If you read this blog, there’s a good chance that you ride a bike outdoors once in a while. I see people breaking the law on their bikes nearly every day. Some are people riding a bike around downtown for transportation. Some are just cruising through the neighborhood to enjoy the fresh air and get some exercise. Others are on their way-too expensive bikes in spandex training for a race (I fall into this category most of the time!). The bottom line is that all of these people must follow the same laws when they are riding. So what exactly ARE the laws? You may think you know, but I bet that there are some laws that you are breaking every time you ride.
I started with the state laws by looking up the Kentucky Revised Statutes (KRS) that pertain to bicyclists. There is also Title 601 of the Kentucky Administrative Regulations (KAR) and also the local ordinances for each city or town. Kentucky on-road bicycle laws are contained specifically in Chapter 189 under Title XVI of KRS developed by the State legislature. First of all, it’s important to note that the law recognizes bicyclists as drivers of vehicles. KRS 189 defines bicycles as vehicles and, as such, grants them the right to use Kentucky roadways.
KRS 189.231 states that all vehicles (including bikes) SHALL obey traffic controls applicable thereto, meaning stops lights and stop signs for example. Some states have an “Idaho” law, which allows bicyclists to treat a stop sign as a yield sign, and a red light as a stop sign. It first became law in Idaho (thus the name) in 1982, but has not yet been adopted in many other states. Kentucky has NOT adopted this law, so you must come to a complete stop at all stop signs and wait for a green light at an intersection before proceeding.
KRS 189.300 requires that all vehicles (including bikes) travel on the right side of the road. I see this one violated all the time. Always travel in the same direction as cars and DON’T go the wrong way down a one way street on your bike!
KRS 189.300 also requires that slower vehicles (including bikes) must keep to the right as far as possible to allow faster vehicles free passage. At least three feet of space is recommended for motor vehicles when passing bicyclists and the passing vehicles should move back into the right lane only when well clear of the bicyclist.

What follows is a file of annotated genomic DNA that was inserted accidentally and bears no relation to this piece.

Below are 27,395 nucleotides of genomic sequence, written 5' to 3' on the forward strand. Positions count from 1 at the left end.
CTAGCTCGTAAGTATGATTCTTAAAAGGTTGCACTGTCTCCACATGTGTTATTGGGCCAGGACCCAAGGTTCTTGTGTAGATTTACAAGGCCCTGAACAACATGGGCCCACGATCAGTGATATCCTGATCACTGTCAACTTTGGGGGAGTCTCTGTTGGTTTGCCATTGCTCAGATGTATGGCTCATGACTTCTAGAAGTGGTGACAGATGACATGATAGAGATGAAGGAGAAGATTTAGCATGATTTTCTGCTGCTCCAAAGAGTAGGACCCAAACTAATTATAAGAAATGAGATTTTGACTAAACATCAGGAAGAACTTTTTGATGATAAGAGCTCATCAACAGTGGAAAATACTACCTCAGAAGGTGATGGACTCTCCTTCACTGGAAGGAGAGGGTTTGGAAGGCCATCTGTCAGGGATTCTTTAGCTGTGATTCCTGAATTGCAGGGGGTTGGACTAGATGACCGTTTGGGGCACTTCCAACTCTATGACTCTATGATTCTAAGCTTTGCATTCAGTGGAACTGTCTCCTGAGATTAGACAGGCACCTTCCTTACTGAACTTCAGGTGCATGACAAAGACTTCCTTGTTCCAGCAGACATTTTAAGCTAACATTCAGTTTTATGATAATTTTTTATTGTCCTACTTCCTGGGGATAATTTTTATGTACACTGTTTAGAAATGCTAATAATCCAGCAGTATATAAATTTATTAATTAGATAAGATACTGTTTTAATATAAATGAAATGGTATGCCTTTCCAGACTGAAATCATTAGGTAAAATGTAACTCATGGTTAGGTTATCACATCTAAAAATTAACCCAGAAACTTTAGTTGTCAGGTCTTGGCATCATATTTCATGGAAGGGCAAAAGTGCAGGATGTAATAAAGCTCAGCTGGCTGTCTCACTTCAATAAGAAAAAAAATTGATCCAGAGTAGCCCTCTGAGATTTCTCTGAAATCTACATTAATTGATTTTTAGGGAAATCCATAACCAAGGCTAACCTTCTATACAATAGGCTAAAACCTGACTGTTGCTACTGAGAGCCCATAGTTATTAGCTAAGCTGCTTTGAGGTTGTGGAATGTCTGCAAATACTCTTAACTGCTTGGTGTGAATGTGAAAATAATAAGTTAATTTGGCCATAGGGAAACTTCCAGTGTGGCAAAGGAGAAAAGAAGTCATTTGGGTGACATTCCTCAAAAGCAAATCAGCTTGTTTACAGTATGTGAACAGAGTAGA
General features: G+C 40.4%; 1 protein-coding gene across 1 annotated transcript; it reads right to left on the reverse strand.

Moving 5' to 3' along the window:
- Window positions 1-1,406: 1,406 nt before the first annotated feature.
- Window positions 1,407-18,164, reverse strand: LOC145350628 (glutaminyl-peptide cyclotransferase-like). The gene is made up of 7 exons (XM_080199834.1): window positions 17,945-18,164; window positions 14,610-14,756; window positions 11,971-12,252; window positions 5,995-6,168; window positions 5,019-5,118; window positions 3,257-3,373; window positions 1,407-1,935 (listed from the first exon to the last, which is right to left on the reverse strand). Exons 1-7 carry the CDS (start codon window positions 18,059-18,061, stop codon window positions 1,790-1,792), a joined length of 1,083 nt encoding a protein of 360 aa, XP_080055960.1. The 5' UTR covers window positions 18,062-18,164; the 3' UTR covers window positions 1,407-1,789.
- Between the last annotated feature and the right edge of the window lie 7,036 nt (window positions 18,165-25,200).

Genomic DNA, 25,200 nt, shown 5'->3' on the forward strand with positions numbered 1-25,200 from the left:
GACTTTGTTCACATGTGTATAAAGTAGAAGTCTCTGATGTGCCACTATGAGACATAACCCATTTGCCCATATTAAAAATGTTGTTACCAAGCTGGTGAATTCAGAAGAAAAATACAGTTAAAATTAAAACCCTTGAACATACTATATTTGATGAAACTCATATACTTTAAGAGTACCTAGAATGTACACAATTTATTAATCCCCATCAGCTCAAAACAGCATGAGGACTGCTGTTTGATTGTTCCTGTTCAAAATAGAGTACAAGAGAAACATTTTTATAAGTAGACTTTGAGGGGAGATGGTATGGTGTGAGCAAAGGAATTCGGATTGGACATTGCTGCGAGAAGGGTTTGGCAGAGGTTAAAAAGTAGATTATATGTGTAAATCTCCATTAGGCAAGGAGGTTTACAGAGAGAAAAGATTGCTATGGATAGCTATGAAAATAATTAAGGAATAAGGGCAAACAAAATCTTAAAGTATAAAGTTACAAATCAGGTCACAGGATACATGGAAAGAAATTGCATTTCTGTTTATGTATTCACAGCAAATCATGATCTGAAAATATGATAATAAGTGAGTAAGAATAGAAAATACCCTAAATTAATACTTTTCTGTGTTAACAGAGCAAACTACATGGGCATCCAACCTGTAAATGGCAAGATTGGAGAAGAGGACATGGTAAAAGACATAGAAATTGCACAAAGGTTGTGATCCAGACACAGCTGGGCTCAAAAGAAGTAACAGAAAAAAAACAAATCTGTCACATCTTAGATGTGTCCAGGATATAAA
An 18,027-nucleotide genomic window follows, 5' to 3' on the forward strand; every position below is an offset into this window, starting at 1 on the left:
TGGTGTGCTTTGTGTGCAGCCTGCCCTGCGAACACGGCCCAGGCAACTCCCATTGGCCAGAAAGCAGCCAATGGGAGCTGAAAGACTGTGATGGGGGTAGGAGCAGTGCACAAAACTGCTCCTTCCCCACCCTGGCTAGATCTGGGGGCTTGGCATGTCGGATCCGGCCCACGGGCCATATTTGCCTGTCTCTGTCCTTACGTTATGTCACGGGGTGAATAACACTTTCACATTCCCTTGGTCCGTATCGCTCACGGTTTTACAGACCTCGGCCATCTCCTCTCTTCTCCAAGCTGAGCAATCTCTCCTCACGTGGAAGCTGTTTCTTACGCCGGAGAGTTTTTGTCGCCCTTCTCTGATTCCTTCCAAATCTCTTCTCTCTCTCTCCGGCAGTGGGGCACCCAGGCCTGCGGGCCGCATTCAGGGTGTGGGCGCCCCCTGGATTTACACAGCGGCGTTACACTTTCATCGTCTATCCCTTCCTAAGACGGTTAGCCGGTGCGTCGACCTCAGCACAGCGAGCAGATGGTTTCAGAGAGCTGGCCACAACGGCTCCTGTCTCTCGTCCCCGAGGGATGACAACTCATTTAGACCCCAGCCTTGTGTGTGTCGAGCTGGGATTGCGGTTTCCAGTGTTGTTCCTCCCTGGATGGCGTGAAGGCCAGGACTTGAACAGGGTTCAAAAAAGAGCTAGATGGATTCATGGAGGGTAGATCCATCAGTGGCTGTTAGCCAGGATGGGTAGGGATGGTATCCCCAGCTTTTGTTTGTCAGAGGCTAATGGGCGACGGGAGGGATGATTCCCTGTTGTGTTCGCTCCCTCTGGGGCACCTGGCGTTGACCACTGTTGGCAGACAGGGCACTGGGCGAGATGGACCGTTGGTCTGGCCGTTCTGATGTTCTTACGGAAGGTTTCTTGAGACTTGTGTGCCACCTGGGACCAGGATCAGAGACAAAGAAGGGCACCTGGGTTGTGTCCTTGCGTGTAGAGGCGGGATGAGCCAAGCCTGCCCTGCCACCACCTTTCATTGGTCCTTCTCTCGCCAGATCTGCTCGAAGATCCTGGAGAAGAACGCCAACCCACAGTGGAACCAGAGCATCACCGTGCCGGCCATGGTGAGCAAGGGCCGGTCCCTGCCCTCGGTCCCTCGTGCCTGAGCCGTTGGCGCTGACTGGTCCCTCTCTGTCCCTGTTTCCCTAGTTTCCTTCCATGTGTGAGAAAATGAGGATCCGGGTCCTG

KRS 189.330 regulates movements at intersections, such as first to arrive is first to leave and on simultaneous arrivals, the vehicle on the right has first right of way. Bicyclists should always make eye contact with drivers before proceeding through an intersection. If you are turning left and you cannot safely get over to the left side of the lane or to the turning lane (if there is one), they bicyclists should move to the far right and walk their bike across the intersection as a pedestrian.
•Left arm extended straight out for left turn.
•Left arm crooked up at the elbow for a right turn.
•Left arm down with palm backward for slow or stop.
Section 1 of KAR 601 requires lights when riding at night (or in dark conditions). Lights must cast a beam 50 feet ahead and be visible from 500 feet ahead.
Section 2 requires a rear red reflector and, if riding at night, a red light visible from 500 feet.
Section 3, while not requiring a bell or whistle, does require the rider to sound an audible warning when passing pedestrians or other bicyclists. How many of us are doing this when we ride? I’m not. I’ll have to work on my “beep, beep” or “on your left” calls!